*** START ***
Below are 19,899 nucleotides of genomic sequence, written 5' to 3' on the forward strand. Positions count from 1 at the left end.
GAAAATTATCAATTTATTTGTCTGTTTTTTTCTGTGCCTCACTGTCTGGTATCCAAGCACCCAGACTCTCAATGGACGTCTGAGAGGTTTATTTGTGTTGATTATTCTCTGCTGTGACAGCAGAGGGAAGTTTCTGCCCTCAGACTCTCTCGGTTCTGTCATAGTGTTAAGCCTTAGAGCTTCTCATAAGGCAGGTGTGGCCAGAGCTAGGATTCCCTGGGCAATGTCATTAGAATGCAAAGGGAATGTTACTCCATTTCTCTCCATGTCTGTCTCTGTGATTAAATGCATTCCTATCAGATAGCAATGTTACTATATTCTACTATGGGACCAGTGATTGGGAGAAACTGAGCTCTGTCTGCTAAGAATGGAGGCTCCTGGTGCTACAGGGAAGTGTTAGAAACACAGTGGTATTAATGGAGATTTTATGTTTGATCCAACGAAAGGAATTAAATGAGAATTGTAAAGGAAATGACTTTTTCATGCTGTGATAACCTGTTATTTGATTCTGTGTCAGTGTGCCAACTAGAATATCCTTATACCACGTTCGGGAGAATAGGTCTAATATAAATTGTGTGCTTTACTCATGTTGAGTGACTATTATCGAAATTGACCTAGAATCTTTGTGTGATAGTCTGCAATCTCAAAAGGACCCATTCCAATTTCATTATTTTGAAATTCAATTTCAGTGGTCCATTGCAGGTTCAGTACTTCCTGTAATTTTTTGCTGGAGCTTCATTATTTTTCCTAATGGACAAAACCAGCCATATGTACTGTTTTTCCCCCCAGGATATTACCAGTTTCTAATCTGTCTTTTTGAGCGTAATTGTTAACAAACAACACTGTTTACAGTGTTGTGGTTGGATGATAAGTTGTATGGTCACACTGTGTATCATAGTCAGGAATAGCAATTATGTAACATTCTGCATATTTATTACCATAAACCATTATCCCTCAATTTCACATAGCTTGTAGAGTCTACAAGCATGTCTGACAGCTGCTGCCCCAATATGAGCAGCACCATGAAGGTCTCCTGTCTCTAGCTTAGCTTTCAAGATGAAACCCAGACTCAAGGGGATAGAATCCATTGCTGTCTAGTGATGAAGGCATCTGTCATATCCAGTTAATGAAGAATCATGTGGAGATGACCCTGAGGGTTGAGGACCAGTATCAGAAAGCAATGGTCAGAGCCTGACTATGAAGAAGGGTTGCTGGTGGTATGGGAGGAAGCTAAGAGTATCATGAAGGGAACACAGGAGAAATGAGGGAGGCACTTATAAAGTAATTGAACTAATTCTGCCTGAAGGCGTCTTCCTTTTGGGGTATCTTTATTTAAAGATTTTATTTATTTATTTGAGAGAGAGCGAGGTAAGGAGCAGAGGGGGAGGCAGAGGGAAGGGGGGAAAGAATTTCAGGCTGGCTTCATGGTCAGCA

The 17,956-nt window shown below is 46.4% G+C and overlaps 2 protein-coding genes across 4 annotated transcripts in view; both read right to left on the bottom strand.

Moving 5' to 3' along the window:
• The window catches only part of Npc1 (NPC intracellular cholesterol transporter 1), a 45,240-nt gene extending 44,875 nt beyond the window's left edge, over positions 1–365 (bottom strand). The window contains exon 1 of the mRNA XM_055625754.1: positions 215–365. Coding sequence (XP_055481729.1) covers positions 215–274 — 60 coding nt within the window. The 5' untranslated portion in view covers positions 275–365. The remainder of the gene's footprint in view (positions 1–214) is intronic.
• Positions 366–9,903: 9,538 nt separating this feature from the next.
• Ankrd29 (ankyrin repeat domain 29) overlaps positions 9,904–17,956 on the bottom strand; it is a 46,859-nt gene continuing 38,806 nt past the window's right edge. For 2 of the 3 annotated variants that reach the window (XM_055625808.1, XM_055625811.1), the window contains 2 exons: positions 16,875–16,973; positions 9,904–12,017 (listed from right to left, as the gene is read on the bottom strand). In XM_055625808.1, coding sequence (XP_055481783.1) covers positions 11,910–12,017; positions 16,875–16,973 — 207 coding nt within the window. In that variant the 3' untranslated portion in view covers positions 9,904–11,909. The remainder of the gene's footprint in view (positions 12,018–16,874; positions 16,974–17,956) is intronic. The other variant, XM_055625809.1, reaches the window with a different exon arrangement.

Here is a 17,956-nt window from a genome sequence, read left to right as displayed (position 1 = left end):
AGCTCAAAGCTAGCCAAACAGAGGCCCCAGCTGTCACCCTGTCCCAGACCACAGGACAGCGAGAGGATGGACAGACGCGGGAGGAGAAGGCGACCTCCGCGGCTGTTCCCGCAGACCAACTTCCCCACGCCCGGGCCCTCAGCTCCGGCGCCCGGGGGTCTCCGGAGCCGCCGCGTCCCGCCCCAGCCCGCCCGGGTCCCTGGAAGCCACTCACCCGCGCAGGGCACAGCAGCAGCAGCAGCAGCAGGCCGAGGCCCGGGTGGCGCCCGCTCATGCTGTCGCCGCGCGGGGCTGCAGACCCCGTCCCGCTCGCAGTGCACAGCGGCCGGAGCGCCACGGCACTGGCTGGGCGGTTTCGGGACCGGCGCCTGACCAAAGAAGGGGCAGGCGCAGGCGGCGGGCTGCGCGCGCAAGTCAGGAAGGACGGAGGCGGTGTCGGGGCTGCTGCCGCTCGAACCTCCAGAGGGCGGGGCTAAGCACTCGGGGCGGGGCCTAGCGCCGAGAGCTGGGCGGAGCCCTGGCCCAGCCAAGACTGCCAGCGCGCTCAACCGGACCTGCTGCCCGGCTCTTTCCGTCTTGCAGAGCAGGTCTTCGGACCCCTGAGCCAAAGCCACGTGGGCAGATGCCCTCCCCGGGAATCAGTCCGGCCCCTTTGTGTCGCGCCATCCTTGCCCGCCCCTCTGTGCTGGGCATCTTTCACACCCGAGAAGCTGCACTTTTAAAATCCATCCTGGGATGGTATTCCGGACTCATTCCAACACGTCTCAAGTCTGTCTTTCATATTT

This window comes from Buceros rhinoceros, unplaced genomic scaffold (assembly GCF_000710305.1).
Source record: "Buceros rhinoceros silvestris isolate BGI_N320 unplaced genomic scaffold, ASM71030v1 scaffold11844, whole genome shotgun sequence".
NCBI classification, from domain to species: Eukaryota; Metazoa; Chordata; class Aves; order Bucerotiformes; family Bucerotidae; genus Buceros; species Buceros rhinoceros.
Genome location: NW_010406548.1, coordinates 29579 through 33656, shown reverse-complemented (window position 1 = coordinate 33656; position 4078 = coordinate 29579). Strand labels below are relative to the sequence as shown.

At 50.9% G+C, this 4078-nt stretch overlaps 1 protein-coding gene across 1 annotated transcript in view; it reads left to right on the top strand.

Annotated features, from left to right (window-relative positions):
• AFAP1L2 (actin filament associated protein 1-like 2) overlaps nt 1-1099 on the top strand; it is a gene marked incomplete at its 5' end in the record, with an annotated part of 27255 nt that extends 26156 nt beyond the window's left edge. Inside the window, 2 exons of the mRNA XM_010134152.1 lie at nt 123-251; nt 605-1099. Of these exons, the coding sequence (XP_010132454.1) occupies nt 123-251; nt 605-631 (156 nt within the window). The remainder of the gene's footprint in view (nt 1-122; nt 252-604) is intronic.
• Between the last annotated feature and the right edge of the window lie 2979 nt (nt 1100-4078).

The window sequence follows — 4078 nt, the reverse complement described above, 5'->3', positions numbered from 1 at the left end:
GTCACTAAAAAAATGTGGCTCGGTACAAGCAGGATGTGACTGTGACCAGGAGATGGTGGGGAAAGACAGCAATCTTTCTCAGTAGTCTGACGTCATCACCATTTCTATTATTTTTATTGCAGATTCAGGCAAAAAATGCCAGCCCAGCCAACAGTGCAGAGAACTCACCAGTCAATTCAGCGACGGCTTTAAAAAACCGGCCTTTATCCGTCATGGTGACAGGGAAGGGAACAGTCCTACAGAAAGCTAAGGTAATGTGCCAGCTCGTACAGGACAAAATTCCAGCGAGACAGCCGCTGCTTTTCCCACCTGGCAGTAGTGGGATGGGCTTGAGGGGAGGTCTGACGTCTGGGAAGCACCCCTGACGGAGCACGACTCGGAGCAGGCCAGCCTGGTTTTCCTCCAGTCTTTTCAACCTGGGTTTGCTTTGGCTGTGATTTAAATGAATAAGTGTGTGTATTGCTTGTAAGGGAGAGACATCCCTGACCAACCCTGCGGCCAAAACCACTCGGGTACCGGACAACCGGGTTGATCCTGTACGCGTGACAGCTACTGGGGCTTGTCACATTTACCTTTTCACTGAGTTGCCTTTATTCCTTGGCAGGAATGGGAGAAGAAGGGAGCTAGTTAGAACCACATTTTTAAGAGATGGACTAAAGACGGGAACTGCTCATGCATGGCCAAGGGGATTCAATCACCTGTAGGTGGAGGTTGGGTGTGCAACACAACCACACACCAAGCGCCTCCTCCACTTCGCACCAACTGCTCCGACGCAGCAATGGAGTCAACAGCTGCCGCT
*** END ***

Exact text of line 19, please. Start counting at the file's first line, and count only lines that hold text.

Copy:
GTCACTAAAAAAATGTGGCTCGGTACAAGCAGGATGTGACTGTGACCAGGAGATGGTGGGGAAAGACAGCAATCTTTCTCAGTAGTCTGACGTCATCACCATTTCTATTATTTTTATTGCAGATTCAGGCAAAAAATGCCAGCCCAGCCAACAGTGCAGAGAACTCACCAGTCAATTCAGCGACGGCTTTAAAAAACCGGCCTTTATCCGTCATGGTGACAGGGAAGGGAACAGTCCTACAGAAAGCTAAGGTAATGTGCCAGCTCGTACAGGACAAAATTCCAGCGAGACAGCCGCTGCTTTTCCCACCTGGCAGTAGTGGGATGGGCTTGAGGGGAGGTCTGACGTCTGGGAAGCACCCCTGACGGAGCACGACTCGGAGCAGGCCAGCCTGGTTTTCCTCCAGTCTTTTCAACCTGGGTTTGCTTTGGCTGTGATTTAAATGAATAAGTGTGTGTATTGCTTGTAAGGGAGAGACATCCCTGACCAACCCTGCGGCCAAAACCACTCGGGTACCGGACAACCGGGTTGATCCTGTACGCGTGACAGCTACTGGGGCTTGTCACATTTACCTTTTCACTGAGTTGCCTTTATTCCTTGGCAGGAATGGGAGAAGAAGGGAGCTAGTTAGAACCACATTTTTAAGAGATGGACTAAAGACGGGAACTGCTCATGCATGGCCAAGGGGATTCAATCACCTGTAGGTGGAGGTTGGGTGTGCAACACAACCACACACCAAGCGCCTCCTCCACTTCGCACCAACTGCTCCGACGCAGCAATGGAGTCAACAGCTGCCGCT